Infoscience

Journal article

Characterization of the corrinoid iron-sulfur protein tetrachloroethene reductive dehalogenase of Dehalobacter restrictus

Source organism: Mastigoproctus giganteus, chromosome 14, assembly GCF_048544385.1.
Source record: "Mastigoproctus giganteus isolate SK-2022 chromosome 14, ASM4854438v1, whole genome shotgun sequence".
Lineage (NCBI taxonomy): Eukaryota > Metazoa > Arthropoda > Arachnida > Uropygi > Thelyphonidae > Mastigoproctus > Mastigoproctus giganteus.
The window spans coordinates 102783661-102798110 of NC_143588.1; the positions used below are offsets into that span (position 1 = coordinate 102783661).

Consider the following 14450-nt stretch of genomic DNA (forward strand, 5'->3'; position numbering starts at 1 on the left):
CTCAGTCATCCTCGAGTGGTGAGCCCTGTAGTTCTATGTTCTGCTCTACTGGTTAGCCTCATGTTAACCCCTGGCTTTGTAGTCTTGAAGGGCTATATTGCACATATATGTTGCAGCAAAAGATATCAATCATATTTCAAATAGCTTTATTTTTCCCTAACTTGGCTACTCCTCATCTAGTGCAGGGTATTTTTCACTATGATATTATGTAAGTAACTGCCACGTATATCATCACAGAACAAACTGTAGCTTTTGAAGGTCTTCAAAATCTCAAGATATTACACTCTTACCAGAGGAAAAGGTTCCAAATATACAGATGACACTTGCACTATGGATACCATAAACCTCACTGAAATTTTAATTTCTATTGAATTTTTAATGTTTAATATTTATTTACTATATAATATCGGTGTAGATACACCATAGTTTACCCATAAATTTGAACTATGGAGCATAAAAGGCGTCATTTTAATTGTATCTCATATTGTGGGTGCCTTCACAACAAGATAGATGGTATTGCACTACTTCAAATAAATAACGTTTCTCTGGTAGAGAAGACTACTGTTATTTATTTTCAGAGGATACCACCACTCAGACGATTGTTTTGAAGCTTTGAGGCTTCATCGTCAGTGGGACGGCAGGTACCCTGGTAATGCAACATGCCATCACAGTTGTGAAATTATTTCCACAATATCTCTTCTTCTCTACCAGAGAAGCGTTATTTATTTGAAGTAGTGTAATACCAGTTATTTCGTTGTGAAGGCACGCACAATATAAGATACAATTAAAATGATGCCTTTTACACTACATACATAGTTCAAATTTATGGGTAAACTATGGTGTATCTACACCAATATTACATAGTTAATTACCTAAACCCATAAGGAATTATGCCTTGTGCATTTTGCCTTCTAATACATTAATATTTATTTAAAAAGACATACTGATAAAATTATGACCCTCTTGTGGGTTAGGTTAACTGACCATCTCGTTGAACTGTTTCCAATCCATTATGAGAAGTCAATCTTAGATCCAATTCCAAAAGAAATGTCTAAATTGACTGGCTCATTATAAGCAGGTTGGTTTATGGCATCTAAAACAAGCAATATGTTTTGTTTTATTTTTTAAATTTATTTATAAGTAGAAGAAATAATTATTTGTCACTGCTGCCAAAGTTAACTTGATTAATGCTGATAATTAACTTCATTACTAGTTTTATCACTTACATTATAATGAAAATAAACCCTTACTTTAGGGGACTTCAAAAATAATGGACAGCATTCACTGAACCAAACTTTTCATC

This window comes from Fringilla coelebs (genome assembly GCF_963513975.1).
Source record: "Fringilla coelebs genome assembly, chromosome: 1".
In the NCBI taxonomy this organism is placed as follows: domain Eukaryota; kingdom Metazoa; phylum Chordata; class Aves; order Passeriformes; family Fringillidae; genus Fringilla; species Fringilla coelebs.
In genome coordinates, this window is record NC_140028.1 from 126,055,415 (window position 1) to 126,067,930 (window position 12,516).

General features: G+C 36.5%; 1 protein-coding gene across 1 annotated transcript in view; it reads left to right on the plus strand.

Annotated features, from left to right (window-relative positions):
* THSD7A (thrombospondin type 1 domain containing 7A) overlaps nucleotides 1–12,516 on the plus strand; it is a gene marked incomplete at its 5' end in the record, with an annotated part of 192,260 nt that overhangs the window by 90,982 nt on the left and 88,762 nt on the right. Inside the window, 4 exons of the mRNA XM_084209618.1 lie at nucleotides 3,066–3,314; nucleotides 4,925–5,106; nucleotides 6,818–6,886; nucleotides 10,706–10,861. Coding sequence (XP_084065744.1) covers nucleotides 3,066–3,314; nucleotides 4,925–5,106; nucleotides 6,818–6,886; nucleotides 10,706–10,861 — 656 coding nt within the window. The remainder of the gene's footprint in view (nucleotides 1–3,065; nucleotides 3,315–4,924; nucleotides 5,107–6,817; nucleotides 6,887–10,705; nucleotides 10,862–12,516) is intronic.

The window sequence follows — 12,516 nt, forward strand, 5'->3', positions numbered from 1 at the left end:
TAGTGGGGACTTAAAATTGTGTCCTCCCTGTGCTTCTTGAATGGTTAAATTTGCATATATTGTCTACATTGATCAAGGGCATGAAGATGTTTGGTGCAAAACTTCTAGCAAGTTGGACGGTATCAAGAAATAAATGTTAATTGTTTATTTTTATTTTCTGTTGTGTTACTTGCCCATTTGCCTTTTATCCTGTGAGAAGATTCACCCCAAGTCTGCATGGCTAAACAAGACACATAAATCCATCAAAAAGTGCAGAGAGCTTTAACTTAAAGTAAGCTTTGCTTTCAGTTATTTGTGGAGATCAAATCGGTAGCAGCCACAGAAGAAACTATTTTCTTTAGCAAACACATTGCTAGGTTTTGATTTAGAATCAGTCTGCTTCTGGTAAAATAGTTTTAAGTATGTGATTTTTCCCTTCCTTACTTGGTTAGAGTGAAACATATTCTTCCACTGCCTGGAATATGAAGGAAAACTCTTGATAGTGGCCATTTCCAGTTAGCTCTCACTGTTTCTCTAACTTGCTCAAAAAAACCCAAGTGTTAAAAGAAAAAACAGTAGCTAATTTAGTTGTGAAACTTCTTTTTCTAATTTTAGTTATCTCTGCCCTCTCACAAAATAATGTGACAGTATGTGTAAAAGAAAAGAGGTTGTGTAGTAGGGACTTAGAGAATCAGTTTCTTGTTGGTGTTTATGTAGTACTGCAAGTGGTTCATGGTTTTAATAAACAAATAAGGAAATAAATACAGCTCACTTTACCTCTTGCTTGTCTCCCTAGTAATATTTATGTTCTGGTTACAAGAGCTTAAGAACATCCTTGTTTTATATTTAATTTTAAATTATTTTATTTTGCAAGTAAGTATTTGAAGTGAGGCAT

The membrane-bound tetrachloroethene reductive dehalogenase (PCE-RDase) (PceA; EC 1.97.1.8), the terminal component of the respiratory chain of Dehalobacter restrictus, was purified 25-fold to apparent electrophoretic homogeneity. Sodium dodecyl sulfate-polyacrylamide gel electrophoresis revealed a single band with an apparent molecular mass of 60 +/- 1 kDa, whereas the native molecular mass was 71 +/- 8 kDa according to size exclusion chromatography in the presence of the detergent octyl-beta-D-glucopyranoside. The monomeric enzyme contained (per mol of the 60-kDa subunit) 1.0 +/- 0.1 mol of cobalamin, 0.6 +/- 0.02 mol of cobalt, 7.1 +/- 0.6 mol of iron, and 5.8 +/- 0.5 mol of acid-labile sulfur. Purified PceA catalyzed the reductive dechlorination of tetrachloroethene and trichloroethene to cis-1,2-dichloroethene with a specific activity of 250 +/- 12 nkat/mg of protein. In addition, several chloroethanes and tetrachloromethane caused methyl viologen oxidation in the presence of PceA. The K-m values for tetrachloro.ethene, trichloroethene, and methyl viologen were 20.4 +/- 3.2, 23.7 +/- 5.2, and 47 +/- 10 muM, respectively. The PceA exhibited the highest activity at pH 8.1 and was oxygen sensitive, with a half-life of activity of 280 min upon exposure to air. Based on the almost identical N-terminal amino acid sequences of PceA of Dehalobacter restrictus, Desulfitobacterium hafniense strain TCE1 (formerly Desulfitobacterium frappieri strain TCE1), and Desulfitobacterium hafniense strain PCE-S (formerly Desulfitobacterium frappieri strain PCE-S), the pceA genes of the first two organisms were cloned and sequenced. Together with the pceA genes of Desulfitobacterium hafniense strains PCE-S and Y51, the pceA genes of Desulfitobacterium hafniense strain TCE1 and Dehalobacter restrictus form a coherent group of reductive dehalogenases with almost 100% sequence identity. Also, the pceB genes, which may code for a membrane anchor protein of PceA, and the intergenic regions of Dehalobacter restrictus and the three desultitobacteria had identical sequences. Whereas the cprB (chlorophenol reductive dehalogenase) genes of chlorophenol-dehalorespiring bacteria are always located upstream of cprA, all pceB genes known so far are located downstream of pceA. The possible consequences of this feature for the annotation of putative reductive dehalogenase genes are discussed, as are the sequence around the iron-sulfur cluster binding motifs and the type of iron-sulfur clusters of the reductive dehalogenases of Dehalobacter restrictus and Desulfitobacterium dehalogenans identified by electron paramagnetic resonance spectroscopy.

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